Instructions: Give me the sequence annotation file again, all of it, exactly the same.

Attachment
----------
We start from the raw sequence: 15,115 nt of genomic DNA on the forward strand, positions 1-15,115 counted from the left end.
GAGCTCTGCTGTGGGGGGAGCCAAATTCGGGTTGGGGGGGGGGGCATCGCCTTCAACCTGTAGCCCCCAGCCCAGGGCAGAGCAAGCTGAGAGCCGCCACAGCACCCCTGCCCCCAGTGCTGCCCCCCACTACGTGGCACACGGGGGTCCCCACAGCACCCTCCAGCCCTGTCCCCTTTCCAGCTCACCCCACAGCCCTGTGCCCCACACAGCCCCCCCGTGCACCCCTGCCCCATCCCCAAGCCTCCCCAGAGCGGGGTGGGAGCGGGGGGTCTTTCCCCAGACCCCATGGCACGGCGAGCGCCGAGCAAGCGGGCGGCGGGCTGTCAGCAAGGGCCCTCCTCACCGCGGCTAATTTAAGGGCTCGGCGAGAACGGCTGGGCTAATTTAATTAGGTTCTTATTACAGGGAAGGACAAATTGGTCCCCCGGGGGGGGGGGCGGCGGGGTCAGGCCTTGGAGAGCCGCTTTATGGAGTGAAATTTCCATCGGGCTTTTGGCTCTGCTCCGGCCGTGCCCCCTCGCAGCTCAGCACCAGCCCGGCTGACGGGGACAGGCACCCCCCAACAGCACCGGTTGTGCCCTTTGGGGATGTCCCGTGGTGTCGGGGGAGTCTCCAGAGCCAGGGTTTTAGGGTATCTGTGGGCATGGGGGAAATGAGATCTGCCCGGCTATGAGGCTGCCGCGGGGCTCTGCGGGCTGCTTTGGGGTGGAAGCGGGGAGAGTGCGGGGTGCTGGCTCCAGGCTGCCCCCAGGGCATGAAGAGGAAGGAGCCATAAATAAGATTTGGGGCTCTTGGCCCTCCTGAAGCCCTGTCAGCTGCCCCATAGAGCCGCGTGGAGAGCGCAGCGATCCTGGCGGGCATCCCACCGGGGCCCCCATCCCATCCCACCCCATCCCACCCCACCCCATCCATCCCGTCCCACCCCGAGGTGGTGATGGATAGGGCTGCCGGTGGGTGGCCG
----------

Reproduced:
We start from the raw sequence: 15,115 nt of genomic DNA on the forward strand, positions 1-15,115 counted from the left end.
GAGCTCTGCTGTGGGGGGAGCCAAATTCGGGTTGGGGGGGGGGGCATCGCCTTCAACCTGTAGCCCCCAGCCCAGGGCAGAGCAAGCTGAGAGCCGCCACAGCACCCCTGCCCCCAGTGCTGCCCCCCACTACGTGGCACACGGGGGTCCCCACAGCACCCTCCAGCCCTGTCCCCTTTCCAGCTCACCCCACAGCCCTGTGCCCCACACAGCCCCCCCGTGCACCCCTGCCCCATCCCCAAGCCTCCCCAGAGCGGGGTGGGAGCGGGGGGTCTTTCCCCAGACCCCATGGCACGGCGAGCGCCGAGCAAGCGGGCGGCGGGCTGTCAGCAAGGGCCCTCCTCACCGCGGCTAATTTAAGGGCTCGGCGAGAACGGCTGGGCTAATTTAATTAGGTTCTTATTACAGGGAAGGACAAATTGGTCCCCCGGGGGGGGGGGCGGCGGGGTCAGGCCTTGGAGAGCCGCTTTATGGAGTGAAATTTCCATCGGGCTTTTGGCTCTGCTCCGGCCGTGCCCCCTCGCAGCTCAGCACCAGCCCGGCTGACGGGGACAGGCACCCCCCAACAGCACCGGTTGTGCCCTTTGGGGATGTCCCGTGGTGTCGGGGGAGTCTCCAGAGCCAGGGTTTTAGGGTATCTGTGGGCATGGGGGAAATGAGATCTGCCCGGCTATGAGGCTGCCGCGGGGCTCTGCGGGCTGCTTTGGGGTGGAAGCGGGGAGAGTGCGGGGTGCTGGCTCCAGGCTGCCCCCAGGGCATGAAGAGGAAGGAGCCATAAATAAGATTTGGGGCTCTTGGCCCTCCTGAAGCCCTGTCAGCTGCCCCATAGAGCCGCGTGGAGAGCGCAGCGATCCTGGCGGGCATCCCACCGGGGCCCCCATCCCATCCCACCCCATCCCACCCCACCCCATCCATCCCGTCCCACCCCGAGGTGGTGATGGATAGGGCTGCCGGTGGGTGGCCG